As we continue in the book, Huck is faced with the decision, to free a runaway slave, or not. Growing up in the south, he was taught that whites were always better than Negros. But Huck goes against his teachings and continues to help Jim escape to freedom. Huck’s father was an abusive drunk, so legal custody of Huck was switched over to Widow Douglas, who had a slave named Jim. Living with Mrs. Watson, Huck was taught good morals, values, and manners and was forced to go to school.
Through these reactions, the reader is able to see that Huck was beginning to like the company that Jim provided. Huck knows that his family would be ashamed if they knew he was helping a runaway slave. Despite what society and his family thought, Huck goes with his conscious and keeps his promise with Jim. “Twain of course is well aware of how ridiculous the “rescue” of Jim appears, if only because ... ... middle of paper ... ... this sudden moment, Huck decided that he was going to have a mind of his own. Huck would no longer continue believing the brainwash that Pap and the rest of society told him to believe.
The first encounter between Huck Finn and Jim is at the beginning of the book, when Huck’s friend, Tom Sawyer, tries to fool Jim, Miss Watson’s slave. Huck and Jim still don’t know each other, but Huck isn’t biased against the old slave. It’s an important point because, as racism was a widely held mentality in the South, we can learn that that young boy was more open-minded than most people there. Later, they find themselves in the same situation. As they were escaping from the civilized world, they take refuge in the Jackson’s Island, on the Mississippi river.
Huckleberry Finn Mark Twain wrote Hucklebery Finn to prove a point. Huck was an ignorant character in which was brought up in a certain way where he didn’t know right from wrong. As an ignorant child, Huck was used to prove that America was indeed naive and he had to overcome certain beliefs that he had been taught since birth. Huck ultimately saves a black man from certain death, and Twain uses these types of situations to explain in a satirical way, what growing up in the south was all about. One of the most important characters in the book was Jim, a black slave owned by Huck’s foster folks.
Throughout their journey, Huck battles between right and wrong. Even though Huck is trying to get freedom from society and its rules, still the rules bound him. He is deeply conflicted by societal views of blacks and his own feelings towards Jim. He has grown to see Jim as a human being and not as a possession. Huck also behaves from a correct moral sense in his relationships.
At first Jim seems to portray a Black stereotypical role with his superstitions and ignorance, although his true identity and maternal role begins to shine through as his interactions with Huck progress. Jim's character traits are easy to over look because of his seeming ignorance, but in reality Jim possessed some qualities that created a positive influence on Huck. He began by demonstrating to Huck how friends teach friends. His honest compassion also eventually causes Huck to resist the ideas society has placed upon him, and see Jim as an equal-- rather than property that can be owned. Huck knew he was going against society, and of the consequences that he could receive for freeing a slave.
His traveling partner was a black slave, Jim. Wondering why Jim was there, Huck discovers that Jim had run away from his slave owner, Ms. Watson. Jim had spoken about his harsh life as a slave, and resented talk of being sold down to Orleans for a “big stack o’ money.” Huck felt that Jim’s escape was wrong, but kept his promise of secrecy, like any good friend would. In lieu of his escape, Jim emphasized his feelings of becoming a free man. Jim said it made him all over trembly and feverish to be so close to freedom (p. 238).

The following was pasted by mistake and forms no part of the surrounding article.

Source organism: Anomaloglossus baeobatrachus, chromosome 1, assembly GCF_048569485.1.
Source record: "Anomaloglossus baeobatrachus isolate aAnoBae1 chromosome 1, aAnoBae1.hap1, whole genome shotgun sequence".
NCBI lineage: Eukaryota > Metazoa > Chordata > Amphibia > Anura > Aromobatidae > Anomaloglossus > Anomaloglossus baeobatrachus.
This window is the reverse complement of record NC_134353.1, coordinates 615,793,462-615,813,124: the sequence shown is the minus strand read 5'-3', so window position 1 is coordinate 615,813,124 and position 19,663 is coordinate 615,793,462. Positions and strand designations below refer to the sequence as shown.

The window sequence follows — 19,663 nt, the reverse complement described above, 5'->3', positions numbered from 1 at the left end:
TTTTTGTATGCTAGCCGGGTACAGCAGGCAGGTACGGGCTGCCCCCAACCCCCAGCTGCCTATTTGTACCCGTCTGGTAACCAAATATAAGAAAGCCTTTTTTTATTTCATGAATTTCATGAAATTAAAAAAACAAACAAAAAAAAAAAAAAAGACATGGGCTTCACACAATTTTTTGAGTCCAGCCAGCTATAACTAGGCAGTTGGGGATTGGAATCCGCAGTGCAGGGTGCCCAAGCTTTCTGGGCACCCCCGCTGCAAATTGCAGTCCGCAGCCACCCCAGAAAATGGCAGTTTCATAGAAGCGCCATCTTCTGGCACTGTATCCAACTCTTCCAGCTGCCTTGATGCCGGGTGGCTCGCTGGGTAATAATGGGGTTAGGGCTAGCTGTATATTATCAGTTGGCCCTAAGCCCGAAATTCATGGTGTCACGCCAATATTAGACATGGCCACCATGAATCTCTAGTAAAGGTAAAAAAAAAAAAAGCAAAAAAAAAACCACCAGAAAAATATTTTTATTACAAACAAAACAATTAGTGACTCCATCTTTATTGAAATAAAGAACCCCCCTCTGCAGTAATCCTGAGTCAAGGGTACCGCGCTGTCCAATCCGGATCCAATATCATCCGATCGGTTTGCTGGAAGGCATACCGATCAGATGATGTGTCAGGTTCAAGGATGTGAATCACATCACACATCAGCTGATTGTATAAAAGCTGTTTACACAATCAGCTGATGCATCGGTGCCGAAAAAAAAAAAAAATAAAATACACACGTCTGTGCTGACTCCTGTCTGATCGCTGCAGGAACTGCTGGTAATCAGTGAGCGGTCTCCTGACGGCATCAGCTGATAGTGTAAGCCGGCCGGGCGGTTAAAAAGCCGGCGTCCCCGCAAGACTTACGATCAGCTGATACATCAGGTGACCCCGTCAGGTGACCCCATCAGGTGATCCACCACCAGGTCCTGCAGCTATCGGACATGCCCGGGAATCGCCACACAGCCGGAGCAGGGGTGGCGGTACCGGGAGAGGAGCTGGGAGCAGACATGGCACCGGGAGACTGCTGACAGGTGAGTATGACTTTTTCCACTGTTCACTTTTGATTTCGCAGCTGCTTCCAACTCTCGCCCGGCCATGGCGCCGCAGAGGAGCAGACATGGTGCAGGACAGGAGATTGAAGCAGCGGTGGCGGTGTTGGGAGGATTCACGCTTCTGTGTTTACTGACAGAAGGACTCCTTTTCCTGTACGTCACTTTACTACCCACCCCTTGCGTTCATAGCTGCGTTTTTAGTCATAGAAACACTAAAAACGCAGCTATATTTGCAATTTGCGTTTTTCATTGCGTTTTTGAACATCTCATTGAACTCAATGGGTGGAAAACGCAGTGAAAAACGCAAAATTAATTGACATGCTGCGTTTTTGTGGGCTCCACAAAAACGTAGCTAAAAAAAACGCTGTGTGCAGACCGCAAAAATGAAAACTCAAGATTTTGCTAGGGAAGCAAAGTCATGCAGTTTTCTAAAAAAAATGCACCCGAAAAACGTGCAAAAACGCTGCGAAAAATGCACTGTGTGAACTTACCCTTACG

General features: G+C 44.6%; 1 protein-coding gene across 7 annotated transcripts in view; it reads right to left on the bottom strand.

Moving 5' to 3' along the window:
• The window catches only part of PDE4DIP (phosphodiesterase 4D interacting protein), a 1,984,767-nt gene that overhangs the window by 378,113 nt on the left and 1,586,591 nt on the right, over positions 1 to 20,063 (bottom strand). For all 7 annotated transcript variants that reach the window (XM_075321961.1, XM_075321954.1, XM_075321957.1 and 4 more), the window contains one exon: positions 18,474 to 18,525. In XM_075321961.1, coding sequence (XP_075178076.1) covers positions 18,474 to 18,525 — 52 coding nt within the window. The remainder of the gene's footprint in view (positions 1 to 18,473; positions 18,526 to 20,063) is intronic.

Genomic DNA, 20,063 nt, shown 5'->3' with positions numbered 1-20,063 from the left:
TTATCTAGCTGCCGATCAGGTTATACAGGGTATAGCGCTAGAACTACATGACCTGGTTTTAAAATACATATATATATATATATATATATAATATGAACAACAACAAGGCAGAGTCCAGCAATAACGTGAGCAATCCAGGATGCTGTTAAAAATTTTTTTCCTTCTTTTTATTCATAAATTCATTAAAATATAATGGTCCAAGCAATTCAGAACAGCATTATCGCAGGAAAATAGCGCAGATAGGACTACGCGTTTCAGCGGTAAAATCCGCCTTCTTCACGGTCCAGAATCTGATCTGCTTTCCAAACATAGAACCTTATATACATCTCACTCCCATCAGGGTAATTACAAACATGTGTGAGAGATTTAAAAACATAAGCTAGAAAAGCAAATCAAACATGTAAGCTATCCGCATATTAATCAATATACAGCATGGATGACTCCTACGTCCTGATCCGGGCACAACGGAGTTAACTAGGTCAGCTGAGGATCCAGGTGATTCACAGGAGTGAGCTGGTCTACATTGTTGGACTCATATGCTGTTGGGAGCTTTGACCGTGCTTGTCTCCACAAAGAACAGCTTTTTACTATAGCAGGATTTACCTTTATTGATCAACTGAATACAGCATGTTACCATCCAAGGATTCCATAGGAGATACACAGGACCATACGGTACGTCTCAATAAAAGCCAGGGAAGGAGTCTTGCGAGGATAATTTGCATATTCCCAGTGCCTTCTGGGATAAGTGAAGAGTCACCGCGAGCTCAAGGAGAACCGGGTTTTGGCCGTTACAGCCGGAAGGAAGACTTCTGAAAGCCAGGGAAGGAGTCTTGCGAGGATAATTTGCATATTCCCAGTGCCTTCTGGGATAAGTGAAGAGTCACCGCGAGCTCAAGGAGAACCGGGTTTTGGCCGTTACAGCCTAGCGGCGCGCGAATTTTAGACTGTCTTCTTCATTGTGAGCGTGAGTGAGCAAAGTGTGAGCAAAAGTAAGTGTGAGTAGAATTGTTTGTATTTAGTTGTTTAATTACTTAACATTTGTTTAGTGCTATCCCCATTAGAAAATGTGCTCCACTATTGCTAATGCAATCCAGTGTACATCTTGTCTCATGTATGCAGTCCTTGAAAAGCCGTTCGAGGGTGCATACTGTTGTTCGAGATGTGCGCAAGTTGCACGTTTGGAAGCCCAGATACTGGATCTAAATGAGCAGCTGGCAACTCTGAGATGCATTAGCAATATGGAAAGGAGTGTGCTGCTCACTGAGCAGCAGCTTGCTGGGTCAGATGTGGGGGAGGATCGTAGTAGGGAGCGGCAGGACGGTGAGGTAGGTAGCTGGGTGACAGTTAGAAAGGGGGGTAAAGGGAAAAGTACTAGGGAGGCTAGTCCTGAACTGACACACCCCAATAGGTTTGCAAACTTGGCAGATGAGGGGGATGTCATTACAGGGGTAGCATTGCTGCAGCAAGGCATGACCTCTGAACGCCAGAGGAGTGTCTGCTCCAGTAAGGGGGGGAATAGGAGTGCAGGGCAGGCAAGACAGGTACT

According to Laurence Sterne, “Nobody, but he who has felt it, can conceive what a plaguing thing it is to have a man’s mind torn asunder by two projects of equal strength, but obstinately pulling in a contrary direction at the same time”. In Mark Twain’s novel, The Adventures of Huckleberry Finn, the character Huckleberry Finn, also known as Huck, is one who can conceive this plague. Huck Finn’s ‘two projects of equal strength’ was the difficult decision whether to turn Jim, a black slave, over to his rightful “property” owner or to continue helping Jim escape to freedom. This inner conflict took place in Jim’s conscience of trying to decide what the right thing to do was. These two conflicting forces were the basis of how the story was told.
He didn’t believe anywhere in the United States is free because there is always the chance that a black man can be taken back into slavery because of the Fugitive Slave Laws. He believed that if a slave had the power to read or write, they had the power to free themselves. Frederick Douglass became the leading black abolitionist and one the most famous speakers of his time. His words about his treatment as a slave were a powerful weapon against slavery. People were starting to question whether he was a slave or not, which motivated him to publish his first autobiography.
Huck is very open minded, he is the focus in this novel and doesn't have much respect for authority. Huck dislikes the idea of following rules. One of Huck's main struggles is with Jim, a runaway slave but a role model and good friend to Huck. Jim demonstrates what an adult in society should be like because he looks out and is loyal to Huck. Huck wanted to protect Jim so he told a lie to the slave hunters about a small pox outbreak to keep them from searching near him and it actually worked.